Deception typically begins at the outset of an experiment, when clinicians evaluate candidates' medical histories. Professional guinea pigs say they rarely, if ever, admit to an illness or a pre-existing condition that may disqualify them from entering a study: Competition for acceptance into lucrative studies can be fierce, and diehard lab rats aren't likely to let an infection, a known adverse reaction to a certain drug, or an allergy get in the way. "You lie," reveals "Zbig" matter-of-factly. "You have to lie a lot. You always say 'no.'"

The slippery nature of this transient subculture may also inhibit investigators who attempt follow-up testing after a trial has been completed. Such monitoring is difficult when you're dealing with subjects who don't have fixed addresses. "It's one thing for people who have health-care insurance to be in contact with doctors once the trial is over," points out David Orentlicher, director of the ethics-standards department at the American Medical Association. "But if you have a population that's likely to fall out of the health-care system, it's a good argument for saying drug companies have to make sure they keep an eye out and follow up with these patients."

Bruce Netter suggests follow-up attention that goes beyond health care and incorporates social services to help indigent volunteers find apartments and jobs. "Unfortunately, because of the nature of the population that finds the money enticing, and without supportive services for people coming out of the study, it's money they blow through really fast," he says. "It certainly doesn't do anything to increase their self-esteem or to integrate them back into the community."

Finally, some medical experts question whether relying on the same general pool of people to participate in tests makes for good science. "It might lead to bias in the results," conjectures UM's Robert Rubin. "You might be skewing the data scientifically." Orentlicher goes a step further, noting that because high quality medical care isn't always accessible to the nation's poor, they can't be counted upon to be in the best of health. "People who do it for pay might not be that representative of the [general population]," he remarks.

Presumably, the screening process filters out the unhealthy. "For the most part it's adequate, but it's not always thoroughly done," concedes an FDA official who requested anonymity. "The screening is very minimal."

While the FDA theoretically oversees the drug-development process from test tube to pharmacy, the highly competitive industry operates behind a veil of secrecy. In such an atmosphere, even the most basic information is jealously guarded. In refusing repeated requests to comment for this story, some clinic directors cited confidentiality agreements with their sponsors. Time conflicts were another issue, as was public perception. "There have been articles in the past and things haven't been too favorable," confides an administrator at Peninsular Testing. "Articles have used the words 'guinea pigs' and other things. It just didn't sound right."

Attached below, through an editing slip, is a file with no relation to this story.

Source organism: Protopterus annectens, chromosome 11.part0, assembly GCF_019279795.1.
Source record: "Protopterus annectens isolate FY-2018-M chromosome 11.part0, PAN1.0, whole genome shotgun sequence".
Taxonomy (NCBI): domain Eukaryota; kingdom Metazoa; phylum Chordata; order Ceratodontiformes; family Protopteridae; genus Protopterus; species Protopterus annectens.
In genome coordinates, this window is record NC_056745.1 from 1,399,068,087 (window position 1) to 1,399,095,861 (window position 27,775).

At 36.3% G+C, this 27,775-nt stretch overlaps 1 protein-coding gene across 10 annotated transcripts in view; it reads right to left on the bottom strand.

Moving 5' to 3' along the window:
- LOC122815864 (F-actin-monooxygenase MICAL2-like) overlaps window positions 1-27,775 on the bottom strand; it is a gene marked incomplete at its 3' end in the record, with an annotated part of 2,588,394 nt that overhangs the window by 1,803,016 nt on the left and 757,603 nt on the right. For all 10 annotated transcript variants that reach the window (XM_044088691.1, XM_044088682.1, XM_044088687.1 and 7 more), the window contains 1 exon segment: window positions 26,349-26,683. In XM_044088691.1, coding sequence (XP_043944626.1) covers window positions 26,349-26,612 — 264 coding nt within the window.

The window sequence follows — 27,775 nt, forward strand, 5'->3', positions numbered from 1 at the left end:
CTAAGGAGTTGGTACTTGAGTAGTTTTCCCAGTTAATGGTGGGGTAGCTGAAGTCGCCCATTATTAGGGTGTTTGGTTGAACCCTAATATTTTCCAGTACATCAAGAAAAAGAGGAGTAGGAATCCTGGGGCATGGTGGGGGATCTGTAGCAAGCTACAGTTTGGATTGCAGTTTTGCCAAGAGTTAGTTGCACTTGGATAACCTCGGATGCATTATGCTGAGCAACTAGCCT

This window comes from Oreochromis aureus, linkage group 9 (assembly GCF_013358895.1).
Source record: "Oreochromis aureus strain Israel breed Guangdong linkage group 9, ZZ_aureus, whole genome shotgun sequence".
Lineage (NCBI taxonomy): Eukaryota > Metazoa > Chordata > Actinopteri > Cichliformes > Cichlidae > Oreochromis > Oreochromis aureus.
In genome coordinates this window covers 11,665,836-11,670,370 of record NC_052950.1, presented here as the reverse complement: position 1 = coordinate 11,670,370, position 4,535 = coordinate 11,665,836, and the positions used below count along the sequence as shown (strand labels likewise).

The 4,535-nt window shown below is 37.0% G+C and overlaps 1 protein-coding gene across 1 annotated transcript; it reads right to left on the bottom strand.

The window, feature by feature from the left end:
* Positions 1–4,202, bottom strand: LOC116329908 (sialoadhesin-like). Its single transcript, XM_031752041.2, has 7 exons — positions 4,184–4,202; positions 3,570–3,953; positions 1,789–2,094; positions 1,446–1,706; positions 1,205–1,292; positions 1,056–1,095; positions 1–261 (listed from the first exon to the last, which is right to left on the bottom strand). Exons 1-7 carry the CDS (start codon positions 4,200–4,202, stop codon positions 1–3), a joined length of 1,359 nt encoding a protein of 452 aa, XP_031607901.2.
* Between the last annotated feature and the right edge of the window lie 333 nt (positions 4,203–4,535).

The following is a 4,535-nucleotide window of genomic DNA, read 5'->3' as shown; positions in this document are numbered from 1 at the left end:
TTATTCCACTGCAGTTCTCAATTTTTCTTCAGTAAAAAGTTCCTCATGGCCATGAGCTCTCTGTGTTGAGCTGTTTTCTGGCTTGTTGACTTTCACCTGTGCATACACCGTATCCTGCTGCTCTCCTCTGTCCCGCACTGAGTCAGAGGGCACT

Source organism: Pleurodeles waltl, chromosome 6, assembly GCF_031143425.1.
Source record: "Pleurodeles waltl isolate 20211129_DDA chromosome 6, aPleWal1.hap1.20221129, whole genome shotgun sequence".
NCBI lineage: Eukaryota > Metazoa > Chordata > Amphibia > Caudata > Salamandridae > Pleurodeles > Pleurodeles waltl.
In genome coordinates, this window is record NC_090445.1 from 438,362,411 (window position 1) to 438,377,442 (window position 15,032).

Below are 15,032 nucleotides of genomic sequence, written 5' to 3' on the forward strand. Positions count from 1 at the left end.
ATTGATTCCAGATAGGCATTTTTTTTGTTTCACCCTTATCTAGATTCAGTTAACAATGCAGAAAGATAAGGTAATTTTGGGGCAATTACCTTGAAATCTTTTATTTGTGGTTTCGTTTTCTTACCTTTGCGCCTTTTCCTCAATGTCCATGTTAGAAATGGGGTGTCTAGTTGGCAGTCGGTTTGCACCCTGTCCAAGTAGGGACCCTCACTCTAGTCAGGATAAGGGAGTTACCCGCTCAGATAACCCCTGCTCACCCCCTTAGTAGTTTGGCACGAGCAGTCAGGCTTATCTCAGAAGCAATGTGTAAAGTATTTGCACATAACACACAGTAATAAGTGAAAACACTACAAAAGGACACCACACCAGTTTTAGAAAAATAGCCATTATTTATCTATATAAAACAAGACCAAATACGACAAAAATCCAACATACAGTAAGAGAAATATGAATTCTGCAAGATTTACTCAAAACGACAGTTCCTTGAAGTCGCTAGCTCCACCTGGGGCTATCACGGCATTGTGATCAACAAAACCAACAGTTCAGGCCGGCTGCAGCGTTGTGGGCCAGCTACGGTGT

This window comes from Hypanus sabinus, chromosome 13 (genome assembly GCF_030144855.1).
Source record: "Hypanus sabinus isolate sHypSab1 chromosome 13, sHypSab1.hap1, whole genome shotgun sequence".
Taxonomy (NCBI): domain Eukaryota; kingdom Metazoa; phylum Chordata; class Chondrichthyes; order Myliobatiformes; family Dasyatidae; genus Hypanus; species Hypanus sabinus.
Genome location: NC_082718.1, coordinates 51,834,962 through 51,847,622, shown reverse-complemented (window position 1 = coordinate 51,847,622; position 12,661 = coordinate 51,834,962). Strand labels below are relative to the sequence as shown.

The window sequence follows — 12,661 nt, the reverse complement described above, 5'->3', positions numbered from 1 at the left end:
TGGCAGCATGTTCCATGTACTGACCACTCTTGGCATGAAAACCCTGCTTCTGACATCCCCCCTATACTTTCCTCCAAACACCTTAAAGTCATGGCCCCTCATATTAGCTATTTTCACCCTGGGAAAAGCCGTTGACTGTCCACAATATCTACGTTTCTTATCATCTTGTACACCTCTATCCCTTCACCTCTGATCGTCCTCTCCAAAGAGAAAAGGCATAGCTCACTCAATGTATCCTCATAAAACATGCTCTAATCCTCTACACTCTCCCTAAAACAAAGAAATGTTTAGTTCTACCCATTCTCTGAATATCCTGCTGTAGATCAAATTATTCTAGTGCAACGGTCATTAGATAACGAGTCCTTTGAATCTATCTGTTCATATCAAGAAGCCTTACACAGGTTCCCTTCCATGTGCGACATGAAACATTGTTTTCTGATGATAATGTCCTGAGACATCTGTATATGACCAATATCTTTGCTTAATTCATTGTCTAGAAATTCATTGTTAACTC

After taking part in about 25 studies during the past half-dozen years, John Mains is ready to retire from the ranks of the human guinea pigs. Speaking by phone from South Florida Bioavailability Clinic, where he is in the midst of an experiment, he says he entered the trade "thinking it would be a good way to save money and get a nest egg together." At that he has had limited success, managing in the best of times to pull in only about $6000 annually.

Over the years, Mains has swallowed experimental aspirin, ingested a new heart medication, even helped try out a synthetic opium painkiller. He says he was once involved in a study in which clinicians "put a tube up my nose and down into my stomach. They had a little camera looking around; it was kinda rough getting in and out. It was for some kind of stomach medicine. I didn't keep really close tabs on it. Something to do with the stomach lining." His participation earned him $300 for two days' work.

During the lulls between studies, Mains would visit relatives in St. Louis, scrape together some day labor, and "try to make a go of it" A by which he means he'd seek more permanent employment and a life out of the labs. He also saw a lot of Thoroughbred racing. And inevitably, he found himself back in a clinic waiting room, paging through a consent form. "My first goal is to get a car, then get a job," he says. "I've been an accounting clerk before, but basically speaking, I've just been doing studies."

Experts in the field generally agree that the U.S. now has an adequate system for safeguarding test subjects. Mistakes and illegalities are kept in check by existing regulations, they assert, and, equally important, by a fear of costly disaster.

"The press and the political process make sure this is done in an ethical way, make sure that the regulations are stringent and applied. And these concerns are set off against monetary forces," says UM's Robert Rubin. "Drug companies are so scared about somebody getting sick and suing for $100 million -- the risk on the negative side is greater than the benefit on the positive side. They're the ultimate deep pocket, so they're scared shitless."

It's no surprise that pharmaceutical industry representatives would concur heartily. But Pharmaceutical Research and Manufacturers of America spokesman Steve Berchem goes so far as to say that many of the association's member companies are complaining that stringent FDA regulations, old and new, are forcing them to pursue their experiments elsewhere.

"Working with the FDA for phase-one trials is so burdensome and expensive that they're shifting overseas, where the research can be done in far less time and with far less paperwork," he says. At the same time, Berchem contends, increased competition has prevented pharmaceutical companies from raising prices to compensate for the higher costs of securing approval for new drugs. According to Berchem, research and development among private pharmaceutical companies is growing at its slowest rate in twenty years.

Of course, as long as experimentation -- with its attendant remuneration -- continues stateside, researchers aren't likely to lack for cooperative bodies to inject and examine. "I don't know what I'm taking," says Joe, the homeless-shelter cook, in the midst of yet another blood-pressure medication experiment. "All I know is that it's high-blood-pressure pills and I'm still alive and I'm going to get paid cash